Because of a friend sharing one of my blog posts, I now have a lovely friend named Cathy who lives in Canada. Cathy has endured far more than her fair share of heartbreak and loss, but she seems to handle it with grace and beauty. Grace and Beauty, as lovely as they are, still have their limits, however. Cathy recently posted/vented about a very unpleasant experience she had regarding some home repairs. Honestly, I don't remember all of what happened, but here's how I remember it. When you see where this took my mind perhaps you, dear reader, and Cathy, will forgive my lapse of memory.
Cathy needed some repair work done, possibly to her air conditioning or something along those lines. She called someone to complete the repairs and that's where the trouble began. The person doing the work was unprofessional, even asking her to write down notes from a phone call he took while in her home! He did a terrible job with the repair work and made a big mess. To top things off, when he tried to clean up after himself, he broke her vacuum cleaner. I knew that it was a horrible experience for her because she almost lost her celebrated Canadian cool. This lovely lady was left with a substandard repair and a broken vacuum cleaner.
In spite of myself, after I thought about how awful her day was, I remembered something that put a smile on my face. I know. I sound like a horrible person. But my memories took me to stories of two other vacuum cleaners. Suddenly I was sitting at my desk years ago in the bank call center, listening to my teammate and friend Brooke speaking with a customer. Sometimes in a call center you can overhear what's going on with another representative, and it makes your ears perk up. Brooke sounded very sympathetic and sorry for the caller and my interest was piqued. I blocked my phone from receiving another call and waited to see what was going on.
Brooke finished the call with kindness but was also smiling. She turned to me and mentioned the poor sweet young man she had been speaking with. Apparently this young man was going through one of those times in life that make you feel like you're living in an old-time crying country song. And to top it off, his account was messed up. When Brooke asked how he was doing today, his reply was, "Well, Brooke, the only thing in my life that doesn't suck is my vacuum cleaner!"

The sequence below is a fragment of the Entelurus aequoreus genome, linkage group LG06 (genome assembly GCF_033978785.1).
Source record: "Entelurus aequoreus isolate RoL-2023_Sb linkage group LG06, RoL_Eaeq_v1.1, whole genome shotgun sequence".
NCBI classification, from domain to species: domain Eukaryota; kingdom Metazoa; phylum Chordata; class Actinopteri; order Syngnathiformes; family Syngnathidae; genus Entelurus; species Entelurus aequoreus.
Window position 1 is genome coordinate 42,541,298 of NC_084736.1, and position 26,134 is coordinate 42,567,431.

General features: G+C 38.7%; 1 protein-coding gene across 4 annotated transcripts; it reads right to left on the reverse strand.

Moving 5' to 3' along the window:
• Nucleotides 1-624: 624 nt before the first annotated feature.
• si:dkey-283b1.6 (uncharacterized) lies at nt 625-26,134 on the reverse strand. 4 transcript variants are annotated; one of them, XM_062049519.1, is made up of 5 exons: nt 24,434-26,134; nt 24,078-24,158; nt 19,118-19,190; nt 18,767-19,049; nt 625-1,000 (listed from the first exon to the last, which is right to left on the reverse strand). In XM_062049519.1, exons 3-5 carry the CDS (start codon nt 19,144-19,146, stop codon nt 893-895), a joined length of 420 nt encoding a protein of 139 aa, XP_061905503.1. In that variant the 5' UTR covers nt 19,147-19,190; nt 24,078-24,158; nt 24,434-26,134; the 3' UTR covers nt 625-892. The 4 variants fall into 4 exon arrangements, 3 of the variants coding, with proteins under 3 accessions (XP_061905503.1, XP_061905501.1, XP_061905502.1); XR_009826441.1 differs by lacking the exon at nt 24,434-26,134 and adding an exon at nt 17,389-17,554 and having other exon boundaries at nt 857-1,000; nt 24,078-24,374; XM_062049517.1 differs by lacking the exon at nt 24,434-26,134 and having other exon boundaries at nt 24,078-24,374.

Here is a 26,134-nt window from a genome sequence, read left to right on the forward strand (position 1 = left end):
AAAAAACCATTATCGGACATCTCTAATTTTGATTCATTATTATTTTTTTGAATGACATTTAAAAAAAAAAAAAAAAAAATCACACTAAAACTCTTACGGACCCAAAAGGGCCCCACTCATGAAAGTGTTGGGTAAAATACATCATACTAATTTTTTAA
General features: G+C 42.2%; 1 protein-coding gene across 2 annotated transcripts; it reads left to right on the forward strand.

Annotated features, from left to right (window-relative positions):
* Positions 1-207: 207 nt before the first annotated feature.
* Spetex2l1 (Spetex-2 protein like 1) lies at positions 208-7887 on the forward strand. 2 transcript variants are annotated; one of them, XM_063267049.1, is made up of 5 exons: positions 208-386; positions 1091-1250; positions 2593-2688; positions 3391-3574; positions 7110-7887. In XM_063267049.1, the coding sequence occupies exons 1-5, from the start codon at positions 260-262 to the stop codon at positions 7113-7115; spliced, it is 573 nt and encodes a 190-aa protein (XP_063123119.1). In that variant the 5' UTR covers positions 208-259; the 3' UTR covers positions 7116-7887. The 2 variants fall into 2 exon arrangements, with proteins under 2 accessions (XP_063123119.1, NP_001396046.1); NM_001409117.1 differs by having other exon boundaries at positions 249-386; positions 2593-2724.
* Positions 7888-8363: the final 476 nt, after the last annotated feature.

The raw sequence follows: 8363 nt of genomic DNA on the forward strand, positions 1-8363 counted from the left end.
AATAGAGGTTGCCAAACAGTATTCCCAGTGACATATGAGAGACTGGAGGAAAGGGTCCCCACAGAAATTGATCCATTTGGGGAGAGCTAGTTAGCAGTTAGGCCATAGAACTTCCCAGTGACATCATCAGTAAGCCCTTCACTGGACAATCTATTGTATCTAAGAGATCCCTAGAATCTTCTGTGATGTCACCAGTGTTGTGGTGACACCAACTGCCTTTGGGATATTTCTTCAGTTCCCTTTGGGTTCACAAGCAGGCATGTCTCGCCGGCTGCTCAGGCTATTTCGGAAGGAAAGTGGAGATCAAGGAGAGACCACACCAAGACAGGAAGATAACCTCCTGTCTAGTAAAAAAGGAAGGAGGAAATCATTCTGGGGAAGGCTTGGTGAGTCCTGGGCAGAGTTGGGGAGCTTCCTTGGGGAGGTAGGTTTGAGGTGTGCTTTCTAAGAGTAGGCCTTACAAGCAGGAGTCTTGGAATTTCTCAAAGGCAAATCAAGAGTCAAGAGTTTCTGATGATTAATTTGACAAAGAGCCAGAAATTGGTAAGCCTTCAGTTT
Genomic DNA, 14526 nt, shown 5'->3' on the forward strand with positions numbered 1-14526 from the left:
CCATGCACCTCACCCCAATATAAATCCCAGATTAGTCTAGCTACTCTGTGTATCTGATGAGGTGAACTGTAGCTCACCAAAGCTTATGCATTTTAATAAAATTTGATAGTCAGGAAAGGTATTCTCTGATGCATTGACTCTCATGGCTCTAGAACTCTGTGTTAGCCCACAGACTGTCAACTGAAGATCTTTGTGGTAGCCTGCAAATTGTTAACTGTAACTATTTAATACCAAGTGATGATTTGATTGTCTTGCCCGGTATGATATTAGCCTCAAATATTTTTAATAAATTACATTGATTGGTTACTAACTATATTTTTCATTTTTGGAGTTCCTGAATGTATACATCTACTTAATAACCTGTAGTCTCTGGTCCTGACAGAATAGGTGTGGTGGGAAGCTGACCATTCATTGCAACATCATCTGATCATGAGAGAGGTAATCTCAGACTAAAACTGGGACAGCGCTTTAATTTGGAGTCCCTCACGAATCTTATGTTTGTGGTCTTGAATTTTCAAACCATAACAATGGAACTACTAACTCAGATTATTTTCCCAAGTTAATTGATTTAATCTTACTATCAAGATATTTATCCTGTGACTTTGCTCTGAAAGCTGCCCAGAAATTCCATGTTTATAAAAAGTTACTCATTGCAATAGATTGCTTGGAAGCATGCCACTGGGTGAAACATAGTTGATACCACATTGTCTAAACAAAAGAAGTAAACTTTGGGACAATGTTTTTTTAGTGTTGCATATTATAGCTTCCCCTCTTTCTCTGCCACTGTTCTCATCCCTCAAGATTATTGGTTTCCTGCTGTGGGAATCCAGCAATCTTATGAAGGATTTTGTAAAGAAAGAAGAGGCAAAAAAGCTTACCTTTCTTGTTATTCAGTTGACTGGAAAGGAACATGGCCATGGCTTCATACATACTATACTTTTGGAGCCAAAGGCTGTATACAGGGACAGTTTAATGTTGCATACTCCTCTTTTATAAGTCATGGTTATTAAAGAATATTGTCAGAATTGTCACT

When I told my Gram all those years ago about the vacuum that didn't suck, it made me remember a story she had told me about a famous Denver resident. Gram knew, or knew of, a lady in Denver by the name of Lenora Mattingly Weber. Mrs. Weber was a prolific writer with over two dozen published books. In my high school years, I discovered her Beany Malone series of books (published between 1943 and 1969) and enjoyed reading these stories of a young woman growing up and maturing. Naturally, Gram was pleased to tell me that these books I was enjoying were written right here in Denver. She also delighted in telling me a story about Mrs. Weber that not many people knew.
Gram swore that all of the traveling salespeople who came through Denver told one another to go to Mrs. Weber's house, because she would buy anything. Some people have great resistance to sales, but not Mrs. Weber. Rumor had it that when her husband was still alive, he would always wonder what new thing would be waiting for him when he got home. Whether it was needed or not, she would buy it because it seemed like a good idea at the time. I imagine that she had sets of encyclopedias and plenty of Fuller Brush and Avon products. But the one that really had everyone shaking their heads was the vacuum cleaner. Yes, in those days, people sold vacuum cleaners (also known as vacuum sweepers in that era) door-to-door. Mrs. Weber mentioned to one of her friends that she had purchased a vacuum cleaner recently. When her friend asked her if it worked well, she answered, "I don't know, I don't have any carpets!" She was so entranced by the vacuum cleaner that she bought one she didn't need and put it aside in case it might come in handy.
Cathy really did have an awful, and I'm sure also an expensive day, and I still feel sorry for all that she went through. I consider myself fortunate that as an apartment dweller any necessary repairs are taken care of by the maintenance staff. Which gives me plenty of time to sit back and linger over my memories.
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